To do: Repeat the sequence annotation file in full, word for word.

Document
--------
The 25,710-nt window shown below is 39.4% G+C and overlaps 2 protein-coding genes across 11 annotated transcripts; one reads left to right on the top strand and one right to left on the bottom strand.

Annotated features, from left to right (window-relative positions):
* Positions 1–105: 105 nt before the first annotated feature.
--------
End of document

The 25,710-nt window shown below is 39.4% G+C and overlaps 2 protein-coding genes across 11 annotated transcripts; one reads left to right on the top strand and one right to left on the bottom strand.

Annotated features, from left to right (window-relative positions):
* Positions 1–105: 105 nt before the first annotated feature.